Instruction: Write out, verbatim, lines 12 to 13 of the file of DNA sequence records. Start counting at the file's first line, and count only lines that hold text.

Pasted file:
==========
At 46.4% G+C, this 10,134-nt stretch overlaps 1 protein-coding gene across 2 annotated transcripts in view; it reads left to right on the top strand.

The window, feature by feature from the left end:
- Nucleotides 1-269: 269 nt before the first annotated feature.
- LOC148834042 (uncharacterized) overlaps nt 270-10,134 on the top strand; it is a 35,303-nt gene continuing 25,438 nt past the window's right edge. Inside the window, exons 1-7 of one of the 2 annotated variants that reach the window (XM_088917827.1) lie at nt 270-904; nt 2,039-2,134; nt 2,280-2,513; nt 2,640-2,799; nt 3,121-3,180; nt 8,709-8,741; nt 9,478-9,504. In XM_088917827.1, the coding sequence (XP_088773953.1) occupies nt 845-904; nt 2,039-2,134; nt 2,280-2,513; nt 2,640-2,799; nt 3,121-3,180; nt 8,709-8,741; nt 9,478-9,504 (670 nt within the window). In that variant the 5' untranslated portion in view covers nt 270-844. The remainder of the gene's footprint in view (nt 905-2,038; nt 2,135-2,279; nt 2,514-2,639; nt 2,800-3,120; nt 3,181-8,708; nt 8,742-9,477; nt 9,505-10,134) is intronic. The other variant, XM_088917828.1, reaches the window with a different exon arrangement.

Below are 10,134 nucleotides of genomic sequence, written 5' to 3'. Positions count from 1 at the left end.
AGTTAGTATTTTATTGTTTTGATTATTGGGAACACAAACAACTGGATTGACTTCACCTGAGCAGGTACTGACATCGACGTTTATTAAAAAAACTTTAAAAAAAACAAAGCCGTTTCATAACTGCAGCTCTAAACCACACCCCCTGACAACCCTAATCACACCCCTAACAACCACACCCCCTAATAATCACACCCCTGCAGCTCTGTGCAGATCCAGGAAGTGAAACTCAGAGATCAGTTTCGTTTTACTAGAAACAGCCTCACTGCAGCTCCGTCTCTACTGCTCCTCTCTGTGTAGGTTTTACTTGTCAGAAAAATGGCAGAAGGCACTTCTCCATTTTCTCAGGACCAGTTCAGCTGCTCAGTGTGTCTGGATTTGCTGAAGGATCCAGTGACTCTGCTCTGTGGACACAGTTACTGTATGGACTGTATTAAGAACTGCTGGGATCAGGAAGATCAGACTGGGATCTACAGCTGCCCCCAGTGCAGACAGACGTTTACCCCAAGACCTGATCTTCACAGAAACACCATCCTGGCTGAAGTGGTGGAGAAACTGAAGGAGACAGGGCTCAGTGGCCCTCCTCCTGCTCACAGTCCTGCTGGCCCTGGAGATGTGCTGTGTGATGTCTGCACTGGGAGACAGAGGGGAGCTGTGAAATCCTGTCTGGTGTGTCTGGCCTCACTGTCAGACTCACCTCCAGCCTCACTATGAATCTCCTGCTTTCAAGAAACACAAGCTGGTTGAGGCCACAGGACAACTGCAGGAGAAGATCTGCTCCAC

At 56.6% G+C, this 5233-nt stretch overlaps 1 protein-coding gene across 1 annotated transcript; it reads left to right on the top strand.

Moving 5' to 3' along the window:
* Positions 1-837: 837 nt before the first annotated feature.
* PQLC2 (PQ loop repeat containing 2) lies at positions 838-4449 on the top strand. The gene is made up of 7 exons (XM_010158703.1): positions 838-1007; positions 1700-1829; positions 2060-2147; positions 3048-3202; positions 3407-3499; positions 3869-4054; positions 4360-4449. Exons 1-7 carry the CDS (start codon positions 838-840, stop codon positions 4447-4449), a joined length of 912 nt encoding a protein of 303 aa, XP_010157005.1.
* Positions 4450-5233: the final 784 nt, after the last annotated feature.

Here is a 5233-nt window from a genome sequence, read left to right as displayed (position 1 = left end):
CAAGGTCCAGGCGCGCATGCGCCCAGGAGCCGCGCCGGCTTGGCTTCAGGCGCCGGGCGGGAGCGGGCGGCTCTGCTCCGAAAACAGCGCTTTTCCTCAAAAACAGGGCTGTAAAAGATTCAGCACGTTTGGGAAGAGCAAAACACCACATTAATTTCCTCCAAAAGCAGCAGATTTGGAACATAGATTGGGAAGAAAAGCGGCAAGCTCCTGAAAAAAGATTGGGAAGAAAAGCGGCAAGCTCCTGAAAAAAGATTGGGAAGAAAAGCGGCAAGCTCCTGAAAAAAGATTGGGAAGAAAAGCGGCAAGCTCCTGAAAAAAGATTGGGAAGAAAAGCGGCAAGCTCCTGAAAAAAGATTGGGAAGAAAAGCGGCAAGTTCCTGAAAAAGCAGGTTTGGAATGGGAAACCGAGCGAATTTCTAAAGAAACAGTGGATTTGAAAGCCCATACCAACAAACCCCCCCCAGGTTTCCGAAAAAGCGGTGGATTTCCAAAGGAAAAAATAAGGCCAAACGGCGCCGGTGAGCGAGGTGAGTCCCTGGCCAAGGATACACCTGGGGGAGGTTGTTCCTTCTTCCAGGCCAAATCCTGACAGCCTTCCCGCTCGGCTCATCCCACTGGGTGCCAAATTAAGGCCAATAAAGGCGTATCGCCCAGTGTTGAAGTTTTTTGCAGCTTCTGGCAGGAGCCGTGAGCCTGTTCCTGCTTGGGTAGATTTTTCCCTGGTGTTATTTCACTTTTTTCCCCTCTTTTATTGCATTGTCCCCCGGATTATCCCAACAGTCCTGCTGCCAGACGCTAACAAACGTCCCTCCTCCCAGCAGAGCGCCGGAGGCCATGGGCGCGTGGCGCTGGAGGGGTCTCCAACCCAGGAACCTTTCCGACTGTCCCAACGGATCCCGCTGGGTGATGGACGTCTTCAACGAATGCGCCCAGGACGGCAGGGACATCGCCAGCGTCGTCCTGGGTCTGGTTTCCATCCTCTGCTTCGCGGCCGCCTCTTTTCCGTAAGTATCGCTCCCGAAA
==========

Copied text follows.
Here is a 5233-nt window from a genome sequence, read left to right as displayed (position 1 = left end):
CAAGGTCCAGGCGCGCATGCGCCCAGGAGCCGCGCCGGCTTGGCTTCAGGCGCCGGGCGGGAGCGGGCGGCTCTGCTCCGAAAACAGCGCTTTTCCTCAAAAACAGGGCTGTAAAAGATTCAGCACGTTTGGGAAGAGCAAAACACCACATTAATTTCCTCCAAAAGCAGCAGATTTGGAACATAGATTGGGAAGAAAAGCGGCAAGCTCCTGAAAAAAGATTGGGAAGAAAAGCGGCAAGCTCCTGAAAAAAGATTGGGAAGAAAAGCGGCAAGCTCCTGAAAAAAGATTGGGAAGAAAAGCGGCAAGCTCCTGAAAAAAGATTGGGAAGAAAAGCGGCAAGCTCCTGAAAAAAGATTGGGAAGAAAAGCGGCAAGTTCCTGAAAAAGCAGGTTTGGAATGGGAAACCGAGCGAATTTCTAAAGAAACAGTGGATTTGAAAGCCCATACCAACAAACCCCCCCCAGGTTTCCGAAAAAGCGGTGGATTTCCAAAGGAAAAAATAAGGCCAAACGGCGCCGGTGAGCGAGGTGAGTCCCTGGCCAAGGATACACCTGGGGGAGGTTGTTCCTTCTTCCAGGCCAAATCCTGACAGCCTTCCCGCTCGGCTCATCCCACTGGGTGCCAAATTAAGGCCAATAAAGGCGTATCGCCCAGTGTTGAAGTTTTTTGCAGCTTCTGGCAGGAGCCGTGAGCCTGTTCCTGCTTGGGTAGATTTTTCCCTGGTGTTATTTCACTTTTTTCCCCTCTTTTATTGCATTGTCCCCCGGATTATCCCAACAGTCCTGCTGCCAGACGCTAACAAACGTCCCTCCTCCCAGCAGAGCGCCGGAGGCCATGGGCGCGTGGCGCTGGAGGGGTCTCCAACCCAGGAACCTTTCCGACTGTCCCAACGGATCCCGCTGGGTGATGGACGTCTTCAACGAATGCGCCCAGGACGGCAGGGACATCGCCAGCGTCGTCCTGGGTCTGGTTTCCATCCTCTGCTTCGCGGCCGCCTCTTTTCCGTAAGTATCGCTCCCGAAA